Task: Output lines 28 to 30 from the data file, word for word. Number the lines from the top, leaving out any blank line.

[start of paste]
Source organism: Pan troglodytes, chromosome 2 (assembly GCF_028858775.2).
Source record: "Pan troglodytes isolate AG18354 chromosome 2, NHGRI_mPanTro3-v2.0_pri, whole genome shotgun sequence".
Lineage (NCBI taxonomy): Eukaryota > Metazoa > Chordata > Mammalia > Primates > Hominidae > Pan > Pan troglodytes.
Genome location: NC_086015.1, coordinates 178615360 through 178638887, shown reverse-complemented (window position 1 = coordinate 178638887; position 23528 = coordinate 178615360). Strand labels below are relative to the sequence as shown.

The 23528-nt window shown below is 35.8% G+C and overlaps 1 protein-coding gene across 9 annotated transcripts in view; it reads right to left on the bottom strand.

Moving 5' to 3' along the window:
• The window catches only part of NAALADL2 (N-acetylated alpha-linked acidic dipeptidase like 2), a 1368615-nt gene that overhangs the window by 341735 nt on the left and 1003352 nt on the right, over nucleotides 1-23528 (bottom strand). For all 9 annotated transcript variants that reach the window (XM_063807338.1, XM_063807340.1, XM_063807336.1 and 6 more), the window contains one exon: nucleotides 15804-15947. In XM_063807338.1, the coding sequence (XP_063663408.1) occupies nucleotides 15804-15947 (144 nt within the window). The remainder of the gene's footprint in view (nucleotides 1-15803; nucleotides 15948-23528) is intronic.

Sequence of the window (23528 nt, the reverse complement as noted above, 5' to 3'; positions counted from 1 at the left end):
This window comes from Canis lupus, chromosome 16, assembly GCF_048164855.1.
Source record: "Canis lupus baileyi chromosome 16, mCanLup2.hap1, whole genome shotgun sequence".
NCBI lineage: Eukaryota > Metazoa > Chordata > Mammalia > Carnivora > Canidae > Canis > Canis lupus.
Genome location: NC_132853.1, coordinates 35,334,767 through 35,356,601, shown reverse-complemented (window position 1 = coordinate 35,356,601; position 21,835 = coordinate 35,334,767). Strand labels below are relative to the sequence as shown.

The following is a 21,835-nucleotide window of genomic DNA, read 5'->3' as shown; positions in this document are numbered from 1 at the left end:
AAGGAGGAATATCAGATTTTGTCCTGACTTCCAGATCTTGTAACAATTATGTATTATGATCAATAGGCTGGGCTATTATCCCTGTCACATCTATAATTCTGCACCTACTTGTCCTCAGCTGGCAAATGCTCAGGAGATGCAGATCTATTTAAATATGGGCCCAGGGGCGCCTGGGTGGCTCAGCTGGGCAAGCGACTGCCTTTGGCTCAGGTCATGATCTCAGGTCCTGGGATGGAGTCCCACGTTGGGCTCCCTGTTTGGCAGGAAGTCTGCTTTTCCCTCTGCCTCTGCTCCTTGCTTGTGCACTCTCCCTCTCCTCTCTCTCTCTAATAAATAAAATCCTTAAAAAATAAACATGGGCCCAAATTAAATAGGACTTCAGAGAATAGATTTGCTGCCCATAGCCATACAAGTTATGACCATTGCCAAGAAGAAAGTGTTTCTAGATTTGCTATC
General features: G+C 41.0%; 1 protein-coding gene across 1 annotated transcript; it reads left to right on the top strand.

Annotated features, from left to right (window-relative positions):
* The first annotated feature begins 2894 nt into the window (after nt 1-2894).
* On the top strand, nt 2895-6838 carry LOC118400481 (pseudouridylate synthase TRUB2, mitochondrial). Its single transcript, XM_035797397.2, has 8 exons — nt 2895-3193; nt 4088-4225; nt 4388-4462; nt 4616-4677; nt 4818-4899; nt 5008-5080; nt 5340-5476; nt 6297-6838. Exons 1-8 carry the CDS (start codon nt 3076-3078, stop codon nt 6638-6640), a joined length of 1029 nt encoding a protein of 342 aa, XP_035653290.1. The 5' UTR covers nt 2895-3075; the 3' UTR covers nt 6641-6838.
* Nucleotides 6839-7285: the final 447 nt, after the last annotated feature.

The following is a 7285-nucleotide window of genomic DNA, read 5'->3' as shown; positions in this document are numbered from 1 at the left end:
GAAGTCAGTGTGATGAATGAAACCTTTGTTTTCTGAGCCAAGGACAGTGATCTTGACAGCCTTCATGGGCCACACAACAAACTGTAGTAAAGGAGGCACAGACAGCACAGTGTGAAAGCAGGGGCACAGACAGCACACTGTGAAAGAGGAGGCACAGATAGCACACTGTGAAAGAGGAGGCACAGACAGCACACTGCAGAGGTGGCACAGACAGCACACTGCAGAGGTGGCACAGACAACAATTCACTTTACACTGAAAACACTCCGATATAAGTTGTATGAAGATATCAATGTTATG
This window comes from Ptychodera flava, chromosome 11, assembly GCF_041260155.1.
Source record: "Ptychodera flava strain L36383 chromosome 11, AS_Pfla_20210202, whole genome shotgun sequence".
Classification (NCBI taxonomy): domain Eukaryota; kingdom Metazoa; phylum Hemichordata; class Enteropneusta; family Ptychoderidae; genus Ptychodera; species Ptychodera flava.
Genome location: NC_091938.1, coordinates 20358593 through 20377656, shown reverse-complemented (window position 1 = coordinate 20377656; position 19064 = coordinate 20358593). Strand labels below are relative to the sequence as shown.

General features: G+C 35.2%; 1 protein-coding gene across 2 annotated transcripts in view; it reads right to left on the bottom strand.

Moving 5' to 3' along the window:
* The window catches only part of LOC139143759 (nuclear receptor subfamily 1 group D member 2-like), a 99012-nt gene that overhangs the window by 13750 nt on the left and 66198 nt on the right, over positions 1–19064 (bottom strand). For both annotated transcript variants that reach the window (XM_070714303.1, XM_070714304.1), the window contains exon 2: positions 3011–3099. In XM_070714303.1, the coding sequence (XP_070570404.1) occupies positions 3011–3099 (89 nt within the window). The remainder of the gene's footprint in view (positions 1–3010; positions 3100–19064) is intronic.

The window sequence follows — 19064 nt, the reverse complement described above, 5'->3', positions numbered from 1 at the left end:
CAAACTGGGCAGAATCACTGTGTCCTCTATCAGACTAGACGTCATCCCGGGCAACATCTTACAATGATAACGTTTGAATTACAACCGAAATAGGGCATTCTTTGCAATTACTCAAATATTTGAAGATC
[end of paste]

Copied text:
* The window catches only part of LOC139143759 (nuclear receptor subfamily 1 group D member 2-like), a 99012-nt gene that overhangs the window by 13750 nt on the left and 66198 nt on the right, over positions 1–19064 (bottom strand). For both annotated transcript variants that reach the window (XM_070714303.1, XM_070714304.1), the window contains exon 2: positions 3011–3099. In XM_070714303.1, the coding sequence (XP_070570404.1) occupies positions 3011–3099 (89 nt within the window). The remainder of the gene's footprint in view (positions 1–3010; positions 3100–19064) is intronic.

The window sequence follows — 19064 nt, the reverse complement described above, 5'->3', positions numbered from 1 at the left end:
CAAACTGGGCAGAATCACTGTGTCCTCTATCAGACTAGACGTCATCCCGGGCAACATCTTACAATGATAACGTTTGAATTACAACCGAAATAGGGCATTCTTTGCAATTACTCAAATATTTGAAGATC